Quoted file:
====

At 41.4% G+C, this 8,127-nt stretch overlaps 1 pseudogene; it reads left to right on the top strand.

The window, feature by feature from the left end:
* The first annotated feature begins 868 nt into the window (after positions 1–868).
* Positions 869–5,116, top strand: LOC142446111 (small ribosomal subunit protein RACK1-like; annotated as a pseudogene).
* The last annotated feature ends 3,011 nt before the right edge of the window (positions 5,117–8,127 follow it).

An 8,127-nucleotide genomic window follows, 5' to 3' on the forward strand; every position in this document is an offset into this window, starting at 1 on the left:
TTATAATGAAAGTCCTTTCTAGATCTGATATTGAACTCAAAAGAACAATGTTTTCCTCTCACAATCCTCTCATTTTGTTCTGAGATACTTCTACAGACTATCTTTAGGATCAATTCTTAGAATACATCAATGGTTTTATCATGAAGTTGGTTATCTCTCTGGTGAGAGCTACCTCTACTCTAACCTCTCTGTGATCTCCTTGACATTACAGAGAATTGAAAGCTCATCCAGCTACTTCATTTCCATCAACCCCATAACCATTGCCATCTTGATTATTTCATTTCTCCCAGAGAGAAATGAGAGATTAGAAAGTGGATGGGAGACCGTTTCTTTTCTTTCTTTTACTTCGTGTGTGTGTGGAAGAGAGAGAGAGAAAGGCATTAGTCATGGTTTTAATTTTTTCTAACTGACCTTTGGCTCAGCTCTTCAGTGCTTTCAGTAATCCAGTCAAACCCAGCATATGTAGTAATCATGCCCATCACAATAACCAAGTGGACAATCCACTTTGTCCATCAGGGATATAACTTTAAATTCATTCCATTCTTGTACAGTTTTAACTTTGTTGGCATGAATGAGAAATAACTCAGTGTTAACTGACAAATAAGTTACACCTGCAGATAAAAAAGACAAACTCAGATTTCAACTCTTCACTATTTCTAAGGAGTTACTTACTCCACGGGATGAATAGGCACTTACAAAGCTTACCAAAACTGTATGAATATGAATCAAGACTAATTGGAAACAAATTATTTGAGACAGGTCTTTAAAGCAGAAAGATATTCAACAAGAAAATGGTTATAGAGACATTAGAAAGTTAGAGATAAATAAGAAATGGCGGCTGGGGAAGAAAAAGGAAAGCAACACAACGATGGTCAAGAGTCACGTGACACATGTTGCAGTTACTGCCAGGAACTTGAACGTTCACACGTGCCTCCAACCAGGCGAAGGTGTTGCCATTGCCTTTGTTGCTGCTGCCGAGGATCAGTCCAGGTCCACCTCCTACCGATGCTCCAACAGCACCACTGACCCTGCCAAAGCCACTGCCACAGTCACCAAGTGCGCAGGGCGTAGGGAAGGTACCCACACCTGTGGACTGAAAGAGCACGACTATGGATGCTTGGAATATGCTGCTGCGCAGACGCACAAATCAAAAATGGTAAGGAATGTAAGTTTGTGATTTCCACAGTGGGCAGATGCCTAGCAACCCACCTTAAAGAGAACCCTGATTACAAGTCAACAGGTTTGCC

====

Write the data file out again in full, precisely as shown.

At 41.4% G+C, this 8,127-nt stretch overlaps 1 pseudogene; it reads left to right on the top strand.

The window, feature by feature from the left end:
* The first annotated feature begins 868 nt into the window (after positions 1–868).
* Positions 869–5,116, top strand: LOC142446111 (small ribosomal subunit protein RACK1-like; annotated as a pseudogene).
* The last annotated feature ends 3,011 nt before the right edge of the window (positions 5,117–8,127 follow it).

An 8,127-nucleotide genomic window follows, 5' to 3' on the forward strand; every position in this document is an offset into this window, starting at 1 on the left:
TTATAATGAAAGTCCTTTCTAGATCTGATATTGAACTCAAAAGAACAATGTTTTCCTCTCACAATCCTCTCATTTTGTTCTGAGATACTTCTACAGACTATCTTTAGGATCAATTCTTAGAATACATCAATGGTTTTATCATGAAGTTGGTTATCTCTCTGGTGAGAGCTACCTCTACTCTAACCTCTCTGTGATCTCCTTGACATTACAGAGAATTGAAAGCTCATCCAGCTACTTCATTTCCATCAACCCCATAACCATTGCCATCTTGATTATTTCATTTCTCCCAGAGAGAAATGAGAGATTAGAAAGTGGATGGGAGACCGTTTCTTTTCTTTCTTTTACTTCGTGTGTGTGTGGAAGAGAGAGAGAGAAAGGCATTAGTCATGGTTTTAATTTTTTCTAACTGACCTTTGGCTCAGCTCTTCAGTGCTTTCAGTAATCCAGTCAAACCCAGCATATGTAGTAATCATGCCCATCACAATAACCAAGTGGACAATCCACTTTGTCCATCAGGGATATAACTTTAAATTCATTCCATTCTTGTACAGTTTTAACTTTGTTGGCATGAATGAGAAATAACTCAGTGTTAACTGACAAATAAGTTACACCTGCAGATAAAAAAGACAAACTCAGATTTCAACTCTTCACTATTTCTAAGGAGTTACTTACTCCACGGGATGAATAGGCACTTACAAAGCTTACCAAAACTGTATGAATATGAATCAAGACTAATTGGAAACAAATTATTTGAGACAGGTCTTTAAAGCAGAAAGATATTCAACAAGAAAATGGTTATAGAGACATTAGAAAGTTAGAGATAAATAAGAAATGGCGGCTGGGGAAGAAAAAGGAAAGCAACACAACGATGGTCAAGAGTCACGTGACACATGTTGCAGTTACTGCCAGGAACTTGAACGTTCACACGTGCCTCCAACCAGGCGAAGGTGTTGCCATTGCCTTTGTTGCTGCTGCCGAGGATCAGTCCAGGTCCACCTCCTACCGATGCTCCAACAGCACCACTGACCCTGCCAAAGCCACTGCCACAGTCACCAAGTGCGCAGGGCGTAGGGAAGGTACCCACACCTGTGGACTGAAAGAGCACGACTATGGATGCTTGGAATATGCTGCTGCGCAGACGCACAAATCAAAAATGGTAAGGAATGTAAGTTTGTGATTTCCACAGTGGGCAGATGCCTAGCAACCCACCTTAAAGAGAACCCTGATTACAAGTCAACAGGTTTGCC